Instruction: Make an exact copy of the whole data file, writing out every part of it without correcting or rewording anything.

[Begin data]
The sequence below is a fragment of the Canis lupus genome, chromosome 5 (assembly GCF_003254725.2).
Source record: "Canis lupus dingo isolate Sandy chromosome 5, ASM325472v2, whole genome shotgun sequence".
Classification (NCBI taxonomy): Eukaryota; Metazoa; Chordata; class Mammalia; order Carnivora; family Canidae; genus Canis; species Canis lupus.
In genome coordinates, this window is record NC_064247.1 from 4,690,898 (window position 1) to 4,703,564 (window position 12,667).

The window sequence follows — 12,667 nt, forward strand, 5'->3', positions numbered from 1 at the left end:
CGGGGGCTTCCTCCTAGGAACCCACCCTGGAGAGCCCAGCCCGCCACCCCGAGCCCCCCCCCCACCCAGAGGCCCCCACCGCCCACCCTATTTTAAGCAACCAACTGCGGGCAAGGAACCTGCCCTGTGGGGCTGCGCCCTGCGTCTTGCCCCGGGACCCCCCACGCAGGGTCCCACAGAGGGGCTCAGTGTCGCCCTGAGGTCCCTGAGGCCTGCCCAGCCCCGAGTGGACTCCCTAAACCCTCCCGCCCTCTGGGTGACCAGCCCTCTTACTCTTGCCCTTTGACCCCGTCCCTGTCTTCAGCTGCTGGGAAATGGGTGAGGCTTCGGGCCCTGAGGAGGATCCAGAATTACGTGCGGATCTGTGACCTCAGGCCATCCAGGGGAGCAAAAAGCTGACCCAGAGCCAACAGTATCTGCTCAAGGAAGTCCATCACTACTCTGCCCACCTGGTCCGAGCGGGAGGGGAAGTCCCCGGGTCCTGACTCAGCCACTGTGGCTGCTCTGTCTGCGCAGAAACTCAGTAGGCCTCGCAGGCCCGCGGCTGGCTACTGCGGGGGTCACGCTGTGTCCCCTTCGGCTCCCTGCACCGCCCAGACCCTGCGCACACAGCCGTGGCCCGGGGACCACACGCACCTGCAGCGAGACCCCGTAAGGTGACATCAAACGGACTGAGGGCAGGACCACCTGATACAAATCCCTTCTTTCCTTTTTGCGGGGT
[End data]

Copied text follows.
The sequence below is a fragment of the Canis lupus genome, chromosome 5 (assembly GCF_003254725.2).
Source record: "Canis lupus dingo isolate Sandy chromosome 5, ASM325472v2, whole genome shotgun sequence".
Classification (NCBI taxonomy): Eukaryota; Metazoa; Chordata; class Mammalia; order Carnivora; family Canidae; genus Canis; species Canis lupus.
In genome coordinates, this window is record NC_064247.1 from 4,690,898 (window position 1) to 4,703,564 (window position 12,667).

The window sequence follows — 12,667 nt, forward strand, 5'->3', positions numbered from 1 at the left end:
CGGGGGCTTCCTCCTAGGAACCCACCCTGGAGAGCCCAGCCCGCCACCCCGAGCCCCCCCCCCACCCAGAGGCCCCCACCGCCCACCCTATTTTAAGCAACCAACTGCGGGCAAGGAACCTGCCCTGTGGGGCTGCGCCCTGCGTCTTGCCCCGGGACCCCCCACGCAGGGTCCCACAGAGGGGCTCAGTGTCGCCCTGAGGTCCCTGAGGCCTGCCCAGCCCCGAGTGGACTCCCTAAACCCTCCCGCCCTCTGGGTGACCAGCCCTCTTACTCTTGCCCTTTGACCCCGTCCCTGTCTTCAGCTGCTGGGAAATGGGTGAGGCTTCGGGCCCTGAGGAGGATCCAGAATTACGTGCGGATCTGTGACCTCAGGCCATCCAGGGGAGCAAAAAGCTGACCCAGAGCCAACAGTATCTGCTCAAGGAAGTCCATCACTACTCTGCCCACCTGGTCCGAGCGGGAGGGGAAGTCCCCGGGTCCTGACTCAGCCACTGTGGCTGCTCTGTCTGCGCAGAAACTCAGTAGGCCTCGCAGGCCCGCGGCTGGCTACTGCGGGGGTCACGCTGTGTCCCCTTCGGCTCCCTGCACCGCCCAGACCCTGCGCACACAGCCGTGGCCCGGGGACCACACGCACCTGCAGCGAGACCCCGTAAGGTGACATCAAACGGACTGAGGGCAGGACCACCTGATACAAATCCCTTCTTTCCTTTTTGCGGGGT